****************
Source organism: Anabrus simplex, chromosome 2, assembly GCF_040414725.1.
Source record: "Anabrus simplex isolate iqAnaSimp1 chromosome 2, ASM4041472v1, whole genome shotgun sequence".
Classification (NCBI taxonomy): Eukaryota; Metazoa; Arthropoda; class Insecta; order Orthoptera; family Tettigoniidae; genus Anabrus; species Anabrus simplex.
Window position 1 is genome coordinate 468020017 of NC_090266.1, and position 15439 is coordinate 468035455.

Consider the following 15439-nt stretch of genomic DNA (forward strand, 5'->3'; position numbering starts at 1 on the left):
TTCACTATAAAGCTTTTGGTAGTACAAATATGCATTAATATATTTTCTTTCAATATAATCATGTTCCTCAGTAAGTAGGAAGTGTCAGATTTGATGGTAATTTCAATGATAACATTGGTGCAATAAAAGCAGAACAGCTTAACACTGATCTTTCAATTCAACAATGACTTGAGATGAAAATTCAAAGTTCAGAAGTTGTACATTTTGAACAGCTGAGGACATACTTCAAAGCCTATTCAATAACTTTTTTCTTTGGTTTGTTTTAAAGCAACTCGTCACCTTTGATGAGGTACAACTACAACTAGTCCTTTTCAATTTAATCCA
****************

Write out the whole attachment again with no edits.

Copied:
Source organism: Anabrus simplex, chromosome 2, assembly GCF_040414725.1.
Source record: "Anabrus simplex isolate iqAnaSimp1 chromosome 2, ASM4041472v1, whole genome shotgun sequence".
Classification (NCBI taxonomy): Eukaryota; Metazoa; Arthropoda; class Insecta; order Orthoptera; family Tettigoniidae; genus Anabrus; species Anabrus simplex.
Window position 1 is genome coordinate 468020017 of NC_090266.1, and position 15439 is coordinate 468035455.

Consider the following 15439-nt stretch of genomic DNA (forward strand, 5'->3'; position numbering starts at 1 on the left):
TTCACTATAAAGCTTTTGGTAGTACAAATATGCATTAATATATTTTCTTTCAATATAATCATGTTCCTCAGTAAGTAGGAAGTGTCAGATTTGATGGTAATTTCAATGATAACATTGGTGCAATAAAAGCAGAACAGCTTAACACTGATCTTTCAATTCAACAATGACTTGAGATGAAAATTCAAAGTTCAGAAGTTGTACATTTTGAACAGCTGAGGACATACTTCAAAGCCTATTCAATAACTTTTTTCTTTGGTTTGTTTTAAAGCAACTCGTCACCTTTGATGAGGTACAACTACAACTAGTCCTTTTCAATTTAATCCA